A previous study of nucleotide polymorphism in a Costa Rican population of Drosophila melanogaster found evidence for a nonneutral deficiency in the number of haplotypes near the proximal breakpoint of In(2L)t, a common inversion polymorphism in this species. Another striking feature of the data was a window of unusually high nucleotide diversity spanning the breakpoint site. To distinguish between selective and neutral demographic explanations for the observed patterns in the data, we sample alleles from three additional populations of D. melanogaster and one population of D. simulans. We find that the strength of associations among sites found at the breakpoint varies between populations of D. melanogaster. In D. simulans, analysis of the homologous region reveals unusually elevated levels of nucleotide polymorphism spanning the breakpoint site. As with American populations of D. melanogaster, our D. simulans sample shows a marked reduction in the number of haplotypes but not in nucleotide diversity. Haplotype tests reveal a significant deficiency in the number of haplotypes relative to the neutral expectation in the D. simulans sample and some populations of D. melanogaster. At the breakpoint site, the level of divergence between haplotype classes is comparable to interspecific divergence. The observation of interspecific polymorphisms that differentiate major haplotype classes in both species suggests that haplotype classes at this locus are considerably old. When considered in the context of other studies on patterns of variation within and between populations of D. melanogaster and D. simulans, our data appear more consistent with the operation of selection than with simple demographic explanations.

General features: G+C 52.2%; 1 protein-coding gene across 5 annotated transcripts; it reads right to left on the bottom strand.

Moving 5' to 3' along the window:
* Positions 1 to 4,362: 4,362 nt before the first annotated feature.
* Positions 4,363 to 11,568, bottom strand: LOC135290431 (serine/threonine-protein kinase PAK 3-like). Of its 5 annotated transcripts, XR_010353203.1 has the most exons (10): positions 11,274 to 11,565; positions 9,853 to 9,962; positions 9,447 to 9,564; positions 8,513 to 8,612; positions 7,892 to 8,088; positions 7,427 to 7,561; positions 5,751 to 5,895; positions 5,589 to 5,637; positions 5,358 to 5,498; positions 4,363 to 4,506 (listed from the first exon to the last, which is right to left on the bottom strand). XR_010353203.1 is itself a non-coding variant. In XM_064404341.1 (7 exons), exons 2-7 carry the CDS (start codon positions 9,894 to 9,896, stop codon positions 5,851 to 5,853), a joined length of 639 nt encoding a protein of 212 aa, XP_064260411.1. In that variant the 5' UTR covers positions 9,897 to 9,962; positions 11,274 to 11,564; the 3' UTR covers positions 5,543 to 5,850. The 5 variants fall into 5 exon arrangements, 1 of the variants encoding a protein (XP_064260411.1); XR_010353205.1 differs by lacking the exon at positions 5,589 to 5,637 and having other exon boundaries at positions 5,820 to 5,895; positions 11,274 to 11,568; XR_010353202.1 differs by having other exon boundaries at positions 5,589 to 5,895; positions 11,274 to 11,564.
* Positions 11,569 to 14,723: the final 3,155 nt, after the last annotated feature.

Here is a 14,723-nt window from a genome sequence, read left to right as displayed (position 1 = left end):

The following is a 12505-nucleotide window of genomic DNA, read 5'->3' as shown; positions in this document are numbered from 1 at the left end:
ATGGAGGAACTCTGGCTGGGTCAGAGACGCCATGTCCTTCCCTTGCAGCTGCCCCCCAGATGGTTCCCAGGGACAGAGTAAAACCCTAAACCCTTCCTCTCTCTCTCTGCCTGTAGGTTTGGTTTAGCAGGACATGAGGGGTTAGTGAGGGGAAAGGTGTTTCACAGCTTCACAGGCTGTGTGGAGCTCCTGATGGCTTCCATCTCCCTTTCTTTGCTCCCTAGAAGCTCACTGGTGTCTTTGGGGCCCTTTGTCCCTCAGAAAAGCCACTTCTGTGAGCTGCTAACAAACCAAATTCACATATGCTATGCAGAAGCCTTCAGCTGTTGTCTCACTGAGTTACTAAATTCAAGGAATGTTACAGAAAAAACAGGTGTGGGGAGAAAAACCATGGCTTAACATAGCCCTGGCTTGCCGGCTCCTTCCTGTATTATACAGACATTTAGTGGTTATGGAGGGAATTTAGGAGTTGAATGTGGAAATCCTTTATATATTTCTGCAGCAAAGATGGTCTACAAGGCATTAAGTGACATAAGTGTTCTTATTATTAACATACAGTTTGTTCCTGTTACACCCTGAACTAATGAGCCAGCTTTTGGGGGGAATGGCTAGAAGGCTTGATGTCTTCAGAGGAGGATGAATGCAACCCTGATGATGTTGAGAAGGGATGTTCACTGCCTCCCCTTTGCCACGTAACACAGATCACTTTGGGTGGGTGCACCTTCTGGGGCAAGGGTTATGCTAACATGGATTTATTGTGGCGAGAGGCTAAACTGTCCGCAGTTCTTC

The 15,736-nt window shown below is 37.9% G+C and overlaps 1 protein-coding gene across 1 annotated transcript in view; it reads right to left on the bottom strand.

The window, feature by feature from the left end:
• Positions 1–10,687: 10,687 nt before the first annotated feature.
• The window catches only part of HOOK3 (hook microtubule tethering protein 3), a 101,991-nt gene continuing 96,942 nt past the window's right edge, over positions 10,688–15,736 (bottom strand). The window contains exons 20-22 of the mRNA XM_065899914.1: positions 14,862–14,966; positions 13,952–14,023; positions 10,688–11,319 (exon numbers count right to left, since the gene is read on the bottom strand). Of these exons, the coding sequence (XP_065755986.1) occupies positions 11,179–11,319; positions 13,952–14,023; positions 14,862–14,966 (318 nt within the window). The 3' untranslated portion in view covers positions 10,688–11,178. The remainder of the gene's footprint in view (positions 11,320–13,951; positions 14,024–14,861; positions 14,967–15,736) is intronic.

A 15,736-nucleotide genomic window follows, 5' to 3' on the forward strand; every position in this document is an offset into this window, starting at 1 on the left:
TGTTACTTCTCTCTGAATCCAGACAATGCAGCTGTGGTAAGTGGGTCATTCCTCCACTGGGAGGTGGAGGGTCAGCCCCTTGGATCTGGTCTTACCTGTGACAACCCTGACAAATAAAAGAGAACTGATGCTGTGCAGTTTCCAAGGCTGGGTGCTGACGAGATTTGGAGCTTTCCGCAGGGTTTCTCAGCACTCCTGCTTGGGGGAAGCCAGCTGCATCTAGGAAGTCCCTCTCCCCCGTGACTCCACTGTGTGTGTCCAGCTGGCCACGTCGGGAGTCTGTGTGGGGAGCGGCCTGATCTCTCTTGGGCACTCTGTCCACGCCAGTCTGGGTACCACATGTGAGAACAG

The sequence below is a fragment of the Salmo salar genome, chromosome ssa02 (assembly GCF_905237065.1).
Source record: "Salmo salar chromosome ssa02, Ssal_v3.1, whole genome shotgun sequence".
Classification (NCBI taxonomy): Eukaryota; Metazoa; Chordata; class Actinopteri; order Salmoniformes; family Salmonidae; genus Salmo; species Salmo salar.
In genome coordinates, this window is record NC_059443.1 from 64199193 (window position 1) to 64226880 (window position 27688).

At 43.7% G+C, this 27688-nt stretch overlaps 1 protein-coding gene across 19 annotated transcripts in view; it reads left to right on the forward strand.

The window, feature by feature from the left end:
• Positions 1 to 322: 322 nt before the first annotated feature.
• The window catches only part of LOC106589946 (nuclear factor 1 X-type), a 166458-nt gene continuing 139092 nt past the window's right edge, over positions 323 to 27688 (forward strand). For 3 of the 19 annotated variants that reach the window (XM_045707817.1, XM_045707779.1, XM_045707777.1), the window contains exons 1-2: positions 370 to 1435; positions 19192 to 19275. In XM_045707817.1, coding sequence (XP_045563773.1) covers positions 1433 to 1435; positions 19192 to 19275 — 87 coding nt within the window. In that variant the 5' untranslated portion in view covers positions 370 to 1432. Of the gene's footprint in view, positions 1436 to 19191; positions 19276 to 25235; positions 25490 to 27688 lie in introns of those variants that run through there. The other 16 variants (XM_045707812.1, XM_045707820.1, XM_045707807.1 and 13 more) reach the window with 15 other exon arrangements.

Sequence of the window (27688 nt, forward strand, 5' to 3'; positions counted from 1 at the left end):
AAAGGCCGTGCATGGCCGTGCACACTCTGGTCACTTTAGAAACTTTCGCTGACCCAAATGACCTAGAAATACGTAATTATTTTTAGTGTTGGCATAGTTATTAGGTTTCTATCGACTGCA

|Original language||English (US)|
|Number of pages||11|
|State||Published - Apr 2000|
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